Although they’ll still see an email address they can contact about any issues. You won’t be hidden from the law or able to plagiarize with impunity. People will be able to contact the email address provided here—usually one associated with your domain registration company—who can then contact you about any important information that arises.
3 Reasons Domain Privacy is Worth It
If you go through life trying to be careful who you provide your personal information to, you don’t want the simple act of starting a website to mean that all your personal contact information is out there for anyone to see. For many website owners, domain name privacy is worth it for three main reasons.
1. Protect your personal information.
How comfortable are you with the idea of random strangers knowing your address and phone number? Even if it’s a business address and phone number, rather than a personal one, that’s still probably where you spend a lot of your time each day. The possibility that anybody could figure out where to find you with a simple internet search is disconcerting for many people.
In addition to the general discomfort you might feel, there’s the very real risk of identity theft. Every piece of information about you that becomes easily accessible to thieves puts you a little more at risk of identity theft. With high-level businesses showing up in the news for data breaches with increasing frequency, there’s only so much you can do to fully protect yourself, but every little step you can take to make your personal information harder to find reduces your risk.
2. Reduce spam.
We are all inundated with spam in so many areas of life. Phone calls from strange numbers. Emails from unknown sources shilling products you’d never buy. You’re probably going to deal with some spam no matter what, but when your email address and phone number are easily accessible in a directory, you’re just making it easier for them.
Domain privacy offers you protection from spammers having one more place to find you.
3. Avoid scammers.
If there’s anything worse than spammers it’s scammers. Internet and phone scams are common and it’s another area where the more people know about you, the more likely you are to be targeted.
And the more information scammers have, the more convincing they can be. If they see your domain registration is about to expire, they can pose as your domain registration company and try to get you to pay them rather than your actual company.
Or they could go the other way and attempt domain hijacking by posing as you to your domain registration company to try to convince them to hand over the keys to your domain. That last part is hard to pull off, since companies have put procedures into place to make it domain hijacking very difficult, but having access to your personal information along with details about your domain registration makes pulling off these kinds of scams that much easier.
3 Downsides to Investing in Domain Name Privacy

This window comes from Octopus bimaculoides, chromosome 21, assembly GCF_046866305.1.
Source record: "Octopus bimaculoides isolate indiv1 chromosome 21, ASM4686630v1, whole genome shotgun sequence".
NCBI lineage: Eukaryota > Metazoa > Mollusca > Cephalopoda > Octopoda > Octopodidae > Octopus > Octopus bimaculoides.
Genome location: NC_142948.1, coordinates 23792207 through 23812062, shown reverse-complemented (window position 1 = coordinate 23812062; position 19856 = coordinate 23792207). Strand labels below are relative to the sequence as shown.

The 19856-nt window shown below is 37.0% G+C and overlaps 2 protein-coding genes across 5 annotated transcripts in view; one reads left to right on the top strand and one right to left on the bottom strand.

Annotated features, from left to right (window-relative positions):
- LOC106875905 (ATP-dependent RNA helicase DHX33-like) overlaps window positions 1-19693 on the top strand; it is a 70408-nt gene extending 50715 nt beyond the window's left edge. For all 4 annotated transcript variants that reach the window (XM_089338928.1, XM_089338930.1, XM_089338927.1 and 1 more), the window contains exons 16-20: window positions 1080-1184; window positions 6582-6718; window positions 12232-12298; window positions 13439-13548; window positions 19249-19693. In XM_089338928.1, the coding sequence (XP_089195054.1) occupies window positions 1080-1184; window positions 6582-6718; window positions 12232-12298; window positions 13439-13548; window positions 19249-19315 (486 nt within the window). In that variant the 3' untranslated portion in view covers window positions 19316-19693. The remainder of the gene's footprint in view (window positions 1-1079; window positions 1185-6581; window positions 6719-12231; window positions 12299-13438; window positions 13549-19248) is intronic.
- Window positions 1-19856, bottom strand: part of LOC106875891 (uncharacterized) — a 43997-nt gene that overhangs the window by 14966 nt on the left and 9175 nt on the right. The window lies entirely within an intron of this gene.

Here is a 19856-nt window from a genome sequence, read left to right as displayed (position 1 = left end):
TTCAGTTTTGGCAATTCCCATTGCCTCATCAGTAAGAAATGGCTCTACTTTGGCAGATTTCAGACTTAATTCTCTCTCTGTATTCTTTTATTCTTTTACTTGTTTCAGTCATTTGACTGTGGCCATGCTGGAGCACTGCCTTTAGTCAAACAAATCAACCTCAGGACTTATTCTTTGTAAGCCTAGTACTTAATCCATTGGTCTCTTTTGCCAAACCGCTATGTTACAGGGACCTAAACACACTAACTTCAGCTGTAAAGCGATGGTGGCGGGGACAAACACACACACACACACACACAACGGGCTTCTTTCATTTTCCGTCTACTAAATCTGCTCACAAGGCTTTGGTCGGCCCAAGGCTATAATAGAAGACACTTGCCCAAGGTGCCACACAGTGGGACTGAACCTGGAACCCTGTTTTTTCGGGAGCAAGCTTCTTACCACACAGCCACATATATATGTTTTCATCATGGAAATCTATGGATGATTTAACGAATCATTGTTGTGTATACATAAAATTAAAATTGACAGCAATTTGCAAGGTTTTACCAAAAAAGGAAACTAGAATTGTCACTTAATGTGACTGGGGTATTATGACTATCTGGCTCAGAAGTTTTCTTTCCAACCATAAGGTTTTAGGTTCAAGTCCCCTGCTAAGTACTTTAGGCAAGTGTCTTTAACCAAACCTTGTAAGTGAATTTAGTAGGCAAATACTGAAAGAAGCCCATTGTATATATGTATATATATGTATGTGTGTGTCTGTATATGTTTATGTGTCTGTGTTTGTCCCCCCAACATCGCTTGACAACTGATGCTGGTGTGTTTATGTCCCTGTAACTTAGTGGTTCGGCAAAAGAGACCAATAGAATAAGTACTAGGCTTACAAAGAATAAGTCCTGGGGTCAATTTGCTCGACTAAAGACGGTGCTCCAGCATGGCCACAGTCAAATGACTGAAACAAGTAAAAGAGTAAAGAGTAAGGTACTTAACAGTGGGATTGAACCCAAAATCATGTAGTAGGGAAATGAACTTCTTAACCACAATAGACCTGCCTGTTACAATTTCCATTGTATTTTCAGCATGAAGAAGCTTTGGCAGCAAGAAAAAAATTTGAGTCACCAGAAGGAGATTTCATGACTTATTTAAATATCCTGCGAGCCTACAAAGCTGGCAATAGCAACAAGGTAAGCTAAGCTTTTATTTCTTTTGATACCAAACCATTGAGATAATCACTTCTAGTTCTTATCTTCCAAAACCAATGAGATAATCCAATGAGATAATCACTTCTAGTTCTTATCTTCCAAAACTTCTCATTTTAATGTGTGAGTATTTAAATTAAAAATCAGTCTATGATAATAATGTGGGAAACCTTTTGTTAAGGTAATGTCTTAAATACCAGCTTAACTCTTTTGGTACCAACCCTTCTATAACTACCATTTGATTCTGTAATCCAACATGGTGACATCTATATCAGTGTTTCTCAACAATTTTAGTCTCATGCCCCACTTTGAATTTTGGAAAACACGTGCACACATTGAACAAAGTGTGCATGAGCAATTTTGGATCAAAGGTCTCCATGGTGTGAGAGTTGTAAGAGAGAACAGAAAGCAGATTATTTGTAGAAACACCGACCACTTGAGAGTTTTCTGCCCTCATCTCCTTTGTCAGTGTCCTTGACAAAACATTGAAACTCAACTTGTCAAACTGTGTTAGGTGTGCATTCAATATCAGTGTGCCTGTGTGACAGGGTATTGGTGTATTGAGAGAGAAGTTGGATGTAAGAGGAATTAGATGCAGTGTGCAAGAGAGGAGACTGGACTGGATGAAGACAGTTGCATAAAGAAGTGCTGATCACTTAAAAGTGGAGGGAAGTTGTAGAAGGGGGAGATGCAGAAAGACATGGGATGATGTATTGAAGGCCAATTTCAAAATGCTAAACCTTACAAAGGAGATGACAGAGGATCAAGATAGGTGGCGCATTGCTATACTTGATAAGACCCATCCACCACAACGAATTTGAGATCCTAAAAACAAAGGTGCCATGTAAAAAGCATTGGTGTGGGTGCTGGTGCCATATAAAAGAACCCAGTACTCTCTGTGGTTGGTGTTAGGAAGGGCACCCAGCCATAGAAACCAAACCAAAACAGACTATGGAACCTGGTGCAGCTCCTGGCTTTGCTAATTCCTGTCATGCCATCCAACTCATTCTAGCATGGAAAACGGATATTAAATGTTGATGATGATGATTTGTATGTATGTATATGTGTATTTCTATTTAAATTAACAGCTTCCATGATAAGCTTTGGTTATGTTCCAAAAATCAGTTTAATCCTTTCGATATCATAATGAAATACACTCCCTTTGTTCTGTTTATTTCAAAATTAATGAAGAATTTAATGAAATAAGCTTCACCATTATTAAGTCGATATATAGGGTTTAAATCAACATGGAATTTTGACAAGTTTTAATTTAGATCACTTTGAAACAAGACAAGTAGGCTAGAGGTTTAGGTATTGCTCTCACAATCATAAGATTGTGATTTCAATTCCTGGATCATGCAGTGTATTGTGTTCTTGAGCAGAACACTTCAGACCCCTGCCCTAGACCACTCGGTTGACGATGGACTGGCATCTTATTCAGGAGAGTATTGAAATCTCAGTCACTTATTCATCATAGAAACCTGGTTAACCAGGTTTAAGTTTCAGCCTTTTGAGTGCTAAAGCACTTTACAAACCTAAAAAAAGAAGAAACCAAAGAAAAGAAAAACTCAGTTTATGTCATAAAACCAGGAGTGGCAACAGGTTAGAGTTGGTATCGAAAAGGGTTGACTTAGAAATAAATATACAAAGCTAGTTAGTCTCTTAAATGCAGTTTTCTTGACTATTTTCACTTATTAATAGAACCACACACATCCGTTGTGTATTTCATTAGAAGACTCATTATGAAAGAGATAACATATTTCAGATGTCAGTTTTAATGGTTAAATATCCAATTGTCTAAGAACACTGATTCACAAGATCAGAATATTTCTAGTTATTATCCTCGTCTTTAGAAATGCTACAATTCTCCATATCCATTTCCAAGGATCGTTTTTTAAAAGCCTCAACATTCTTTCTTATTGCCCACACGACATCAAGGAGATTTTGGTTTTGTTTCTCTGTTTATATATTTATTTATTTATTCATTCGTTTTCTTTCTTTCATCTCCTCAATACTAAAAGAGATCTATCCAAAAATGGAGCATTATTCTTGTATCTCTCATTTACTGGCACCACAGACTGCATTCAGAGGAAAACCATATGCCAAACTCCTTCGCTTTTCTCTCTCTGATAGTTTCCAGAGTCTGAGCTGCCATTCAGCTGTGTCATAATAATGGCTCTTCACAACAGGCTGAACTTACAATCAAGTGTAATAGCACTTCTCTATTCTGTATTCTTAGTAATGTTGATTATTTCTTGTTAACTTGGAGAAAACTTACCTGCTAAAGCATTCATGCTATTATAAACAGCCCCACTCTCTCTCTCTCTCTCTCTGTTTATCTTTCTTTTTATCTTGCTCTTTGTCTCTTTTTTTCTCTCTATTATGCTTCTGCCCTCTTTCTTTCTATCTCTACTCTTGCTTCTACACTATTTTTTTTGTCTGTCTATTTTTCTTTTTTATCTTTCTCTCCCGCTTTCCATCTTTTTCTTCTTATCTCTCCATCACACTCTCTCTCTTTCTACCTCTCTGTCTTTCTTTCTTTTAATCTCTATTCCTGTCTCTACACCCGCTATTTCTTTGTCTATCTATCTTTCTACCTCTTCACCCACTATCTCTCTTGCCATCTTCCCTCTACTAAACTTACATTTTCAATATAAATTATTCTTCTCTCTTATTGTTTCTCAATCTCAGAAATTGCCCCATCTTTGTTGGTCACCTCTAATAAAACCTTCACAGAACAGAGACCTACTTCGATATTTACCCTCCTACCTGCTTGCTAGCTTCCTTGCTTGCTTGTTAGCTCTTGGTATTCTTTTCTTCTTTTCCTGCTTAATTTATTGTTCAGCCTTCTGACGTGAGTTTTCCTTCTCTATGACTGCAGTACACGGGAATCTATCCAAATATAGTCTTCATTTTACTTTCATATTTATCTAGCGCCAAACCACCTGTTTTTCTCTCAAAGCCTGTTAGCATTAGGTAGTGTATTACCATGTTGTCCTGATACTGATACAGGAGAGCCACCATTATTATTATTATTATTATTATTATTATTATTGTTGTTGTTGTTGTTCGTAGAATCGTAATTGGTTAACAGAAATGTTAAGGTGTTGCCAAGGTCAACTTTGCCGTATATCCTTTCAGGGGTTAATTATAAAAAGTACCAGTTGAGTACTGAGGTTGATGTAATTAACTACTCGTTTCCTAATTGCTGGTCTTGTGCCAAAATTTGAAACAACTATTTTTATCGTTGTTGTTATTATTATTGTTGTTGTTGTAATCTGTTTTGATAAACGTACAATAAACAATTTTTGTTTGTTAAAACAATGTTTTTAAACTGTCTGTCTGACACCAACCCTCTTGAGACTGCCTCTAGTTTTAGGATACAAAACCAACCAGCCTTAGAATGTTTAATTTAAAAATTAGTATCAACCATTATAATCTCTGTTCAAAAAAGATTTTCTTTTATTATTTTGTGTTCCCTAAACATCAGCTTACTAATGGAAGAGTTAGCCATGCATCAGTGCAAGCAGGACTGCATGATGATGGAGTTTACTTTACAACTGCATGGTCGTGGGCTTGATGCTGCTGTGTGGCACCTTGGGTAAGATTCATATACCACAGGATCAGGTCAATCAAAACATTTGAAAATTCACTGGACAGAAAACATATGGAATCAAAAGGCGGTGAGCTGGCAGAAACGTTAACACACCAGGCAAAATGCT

The reasons to invest in domain name privacy are pretty compelling, but it’s always good to consider all sides of a decision. There are a few downsides to going with domain name privacy as well.
1. It costs money.
Domain name privacy typically means paying an additional fee on top of your domain registration. And it’s not something you pay for once and you’re done, you’ll be paying each year again at renewal time. For some website owners, the cost may be a big enough sticking point to opt not to invest in domain name privacy.
2. It may not offer full protection.
Unfortunately, not all domain registrars are reputable and there have been cases of companies selling the information that customers paid them to keep private. Shielding the information from the WHOIS directory is one thing, but if you want to keep your contact information really safe, then you still want to be careful who you buy domain name privacy from. Make sure it’s a well respected company with a solid reputation for taking care of their customers.
3. It means less transparency.
When potential customers want to confirm the legitimacy of your business, the ability to confirm who you are and where you’re located tells them you’re real. Most customers aren’t going straight to the WHOIS directory for that information, and you can probably provide good information on your website and in your marketing to demonstrate your legitimacy. But allowing the directory to publish your information is one more way to exhibit transparency to your customers.
For most businesses, the benefits of domain name privacy will outweigh the downsides, but there may be some cases where keeping your information public in the directory is worth it.
What Does Domain Privacy Cost?
The cost of adding domain name privacy to your plan varies for different providers, in most cases, it’s pretty affordable. Typically private WHOIS registration costs fall somewhere in the range of $10 to $40 a year. HostGator customers can get it for $14.95 a year.
The good news is that paying for domain privacy is usually simple, as long as you go with the same company you use for domain registration and web hosting. You can automate the process and pay for it all once a year through the same account.
How to Get Domain Name Privacy with HostGator
If you’re ready to add one more level of privacy to your life and website, then investing in domain privacy is pretty simple. Check with your web hosting company to see if they offer it as an add-on service.
If you use HostGator, all you have to do is use launchpad to enable WHOIS privacy. Follow the instructions below:
- Log into your Customer Portal.
- Click on the domain name you want to enable privacy for in order to open the Domain Overview section of the portal.
- Look for the word “Privacy.” You’ll see a red X next to it, indicating you haven’t bought it yet. Click on the word “Change” next to the X.
- Click on the option to select Private on the next page that comes up, and click “Save.”
You’ll probably still get the occasional spam phone calls or emails—we all do—but by investing in domain name privacy, you won’t get as many and you’ll keep you private information safe from strangers.
Kristen Hicks is an Austin-based freelance content writer and lifelong learner with an ongoing curiosity to learn new things. She uses that curiosity, combined with her experience as a freelance business owner, to write about subjects valuable to small business owners on the HostGator blog. You can find her on Twitter at @atxcopywriter.